“Hollow Body” by Many Rooms
Other People Records
Twenty-four minutes is record time for a heartbreak. But in just six tracks, Many Rooms (Brianna Hunt) managed to obliterate my entire heart — a mere five days into 2017. My friend warned me that I would be “shook” when I listened to this record; I’m not just shook — I’m vanquished. A perpetual sucker for indie folk, I’m enraptured by Hunt’s vaporous voice as it creeps up the scales. There’s a power behind each strum; you can hear in the songs that she pulls the guitar strings a little hard because she means it. This album is breathtaking, in both its simplicity and lyrical honesty. Lyrics like, “All I know is that I’m in deep/ and all I know is that I’m unclean”cut to the core of heartbreak with laser precision. I’ll admit I was a little skeptical during the first few tracks, but tracks four through six are where Hunt really hits her stride. This record digs a hole in your chest in the best way.
“Transatlanticism Demos” by Death Cab for Cutie
The album “Transatlanticism” is impossible to forget. Deathcab is one of those bands that I find myself continually coming back to. Unlike Paramore, Hey Monday, or some Newfound Glory B-sides, it’s the only band that survived after my 2008 emo phase. Surely, no one can be constantly brilliant; aren’t demos supposed to be rough? But somehow the raw edges around this Death Cab classic make for an even more visceral listen than the studio version.
The gentle, plodding guitar riffs in the stripped version of “The Sound of Settling” speak to the literal mundanity of settling, which contrasts with the cheery studio version. “We Looked Like Giants” borrows some techno instrumentation that is reminiscent of a Postal Service track. The stripped-down guitar on “Tiny Vessels” — without the riot of drums and cymbals in the background — allows the lyrics to breathe, demonstrating the flawless poeticism of Ben Gibbard. Just look at how he describes a hickey: “Tiny vessels oozed into your neck/ And formed the bruises/ that you said you didn’t want to fade.” I would read this man’s grocery list.
The demo of the title track made me say, “Oh my god” out loud. If the studio version of “Transatlanticism” is a storm over an ocean, the demo is a misty sunrise over a woodland lagoon. The beautiful looping synths with hints of cello; the gentle heartbeat of the drum machine — it’s ebullient.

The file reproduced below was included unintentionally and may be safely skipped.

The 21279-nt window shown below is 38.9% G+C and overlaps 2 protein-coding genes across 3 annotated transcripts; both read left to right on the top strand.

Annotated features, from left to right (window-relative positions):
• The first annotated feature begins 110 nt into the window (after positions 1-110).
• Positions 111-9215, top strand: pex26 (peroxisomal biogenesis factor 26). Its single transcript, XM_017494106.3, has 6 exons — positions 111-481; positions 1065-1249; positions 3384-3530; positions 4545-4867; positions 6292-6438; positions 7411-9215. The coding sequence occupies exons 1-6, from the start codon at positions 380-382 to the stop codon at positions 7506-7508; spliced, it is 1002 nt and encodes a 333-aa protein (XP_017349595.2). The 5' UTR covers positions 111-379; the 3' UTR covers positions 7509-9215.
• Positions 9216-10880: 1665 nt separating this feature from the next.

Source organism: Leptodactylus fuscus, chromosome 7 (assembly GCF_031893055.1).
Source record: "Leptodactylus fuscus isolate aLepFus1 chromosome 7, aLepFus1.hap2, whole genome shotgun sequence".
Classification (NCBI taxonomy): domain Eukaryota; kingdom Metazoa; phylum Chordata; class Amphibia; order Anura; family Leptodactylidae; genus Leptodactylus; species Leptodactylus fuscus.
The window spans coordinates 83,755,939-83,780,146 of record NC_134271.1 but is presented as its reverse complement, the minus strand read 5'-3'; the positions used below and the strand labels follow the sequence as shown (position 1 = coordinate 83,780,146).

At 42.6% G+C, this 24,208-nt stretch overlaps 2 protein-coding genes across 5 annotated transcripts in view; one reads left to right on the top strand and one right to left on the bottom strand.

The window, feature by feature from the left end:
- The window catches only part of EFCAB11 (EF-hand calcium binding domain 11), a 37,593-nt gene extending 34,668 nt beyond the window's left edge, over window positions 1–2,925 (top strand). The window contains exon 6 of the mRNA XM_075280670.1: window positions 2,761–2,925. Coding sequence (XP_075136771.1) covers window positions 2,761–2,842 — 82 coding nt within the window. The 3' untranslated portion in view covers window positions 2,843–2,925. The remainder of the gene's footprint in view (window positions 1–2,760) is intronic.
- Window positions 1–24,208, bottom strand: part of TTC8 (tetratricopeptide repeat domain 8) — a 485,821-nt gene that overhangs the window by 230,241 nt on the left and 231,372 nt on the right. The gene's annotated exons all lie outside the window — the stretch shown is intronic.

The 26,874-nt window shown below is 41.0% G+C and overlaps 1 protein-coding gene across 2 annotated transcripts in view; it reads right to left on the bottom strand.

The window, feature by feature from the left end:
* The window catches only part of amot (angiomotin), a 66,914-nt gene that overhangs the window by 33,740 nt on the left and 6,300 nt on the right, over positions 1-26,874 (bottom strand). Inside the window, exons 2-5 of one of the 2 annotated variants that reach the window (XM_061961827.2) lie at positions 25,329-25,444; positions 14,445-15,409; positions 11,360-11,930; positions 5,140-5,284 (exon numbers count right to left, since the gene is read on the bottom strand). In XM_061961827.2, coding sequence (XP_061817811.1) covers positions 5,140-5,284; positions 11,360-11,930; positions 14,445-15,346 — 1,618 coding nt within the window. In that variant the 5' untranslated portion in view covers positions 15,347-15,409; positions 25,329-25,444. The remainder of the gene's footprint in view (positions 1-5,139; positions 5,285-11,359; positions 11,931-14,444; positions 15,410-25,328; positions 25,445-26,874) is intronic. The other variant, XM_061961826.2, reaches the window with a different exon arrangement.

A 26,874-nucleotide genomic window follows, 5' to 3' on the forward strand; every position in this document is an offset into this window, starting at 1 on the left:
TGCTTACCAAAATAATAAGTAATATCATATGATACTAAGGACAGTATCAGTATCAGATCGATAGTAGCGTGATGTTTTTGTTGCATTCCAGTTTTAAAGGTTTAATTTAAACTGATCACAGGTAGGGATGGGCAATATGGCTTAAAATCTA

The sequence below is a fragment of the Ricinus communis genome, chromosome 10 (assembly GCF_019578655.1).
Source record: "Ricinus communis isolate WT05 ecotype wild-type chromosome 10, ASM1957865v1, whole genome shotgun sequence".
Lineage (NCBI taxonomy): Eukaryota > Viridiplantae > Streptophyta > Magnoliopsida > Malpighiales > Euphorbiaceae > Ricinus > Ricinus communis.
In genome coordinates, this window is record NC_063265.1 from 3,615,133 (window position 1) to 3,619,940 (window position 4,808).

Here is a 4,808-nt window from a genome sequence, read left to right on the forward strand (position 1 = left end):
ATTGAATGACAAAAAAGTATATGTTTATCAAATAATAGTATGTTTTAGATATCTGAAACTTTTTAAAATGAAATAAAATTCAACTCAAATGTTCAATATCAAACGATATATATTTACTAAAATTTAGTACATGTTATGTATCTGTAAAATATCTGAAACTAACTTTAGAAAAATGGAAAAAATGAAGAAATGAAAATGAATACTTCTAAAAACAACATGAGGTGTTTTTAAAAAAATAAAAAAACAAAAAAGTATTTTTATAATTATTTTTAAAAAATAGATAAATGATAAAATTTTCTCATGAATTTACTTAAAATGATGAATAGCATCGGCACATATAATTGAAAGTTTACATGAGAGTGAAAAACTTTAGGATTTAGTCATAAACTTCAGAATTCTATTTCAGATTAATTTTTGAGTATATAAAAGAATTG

My favorite Death Cab song changes as I age. Right now, it’s the demo of “Expo ’86” — a track I barely cared about when I first dove into “Transatlanticism” at age 15.
At 15, I was concerned with the fact that this album had the capacity to lament. My favorite tracks were “Tiny Vessels” and “We Looked Like Giants”: tracks that allowed noise, guitar fuzz, feedback, cymbals (read: adolescent love) to be an all-consuming force. In contrast, the demo of “Expo ’86” knows that love is fleeting. It’s a song about being cognizant of your own bullshit romantic patterns. I love the garage-band anxiety during the second chorus when the drums kick in and Gibbard sings, “I am waiting for that sense of relief/ I am waiting for you to split the scene.” Is there anything more prevalent to your twenties than a sense of pre-emptive dread?
“Funeral Pyre (Single)” by Julien Baker
Fellow Hooligan Mag contributor and coffee enthusiast Julien Baker was recently signed to Matador records — the musical home of Lucy Dacus, Liz Phair, and Cat Power, among others. To celebrate, Baker released a new single called “Funeral Pyre.” (The working title was “Sad Song Eleven” as Baker noted on her episode of NPR’s “Tiny Desk Concert.”) Baker is an incendiary lyricist, and this track is devastating; it’s an exploration of the collision of self-destructive tendencies and a willingness to sacrifice things for the people you love. The gentle, loping guitar part washes over the listener as Baker sings, “I wouldn’t have blamed you/ for leaving me out on the porch/ while you drank gasoline/ ‘cause it’s what you needed so badly.”
Back in September, I hopped on a bus to see Baker play a show in Grand Rapids. Baker’s 2015 debut album, “Sprained Ankle,” gutted 75 percent of the F News office, myself included. I managed to keep the tears at bay for most of her set, but once she started playing “Funeral Pyre” I was bawling. But it was a good cry; a cleansing cry. “Funeral Pyre,” like the rest of Baker’s music, encourages the listener to confront and work through their own bullshit. The studio version of the track is equally mesmerizing, the layers of Baker’s vocals coupled with the wall of feedback at the end of the track demonstrate Baker’s skill as a producer as well. If “Funeral Pyre” is any indication of future records, Baker’s future is dazzling.
You can catch Ben Gibbard and Julien Baker at Thalia Hall on January 19 and 20. Here’s a video of Baker playing “Photobooth” at the A.V. club to really tie this column together.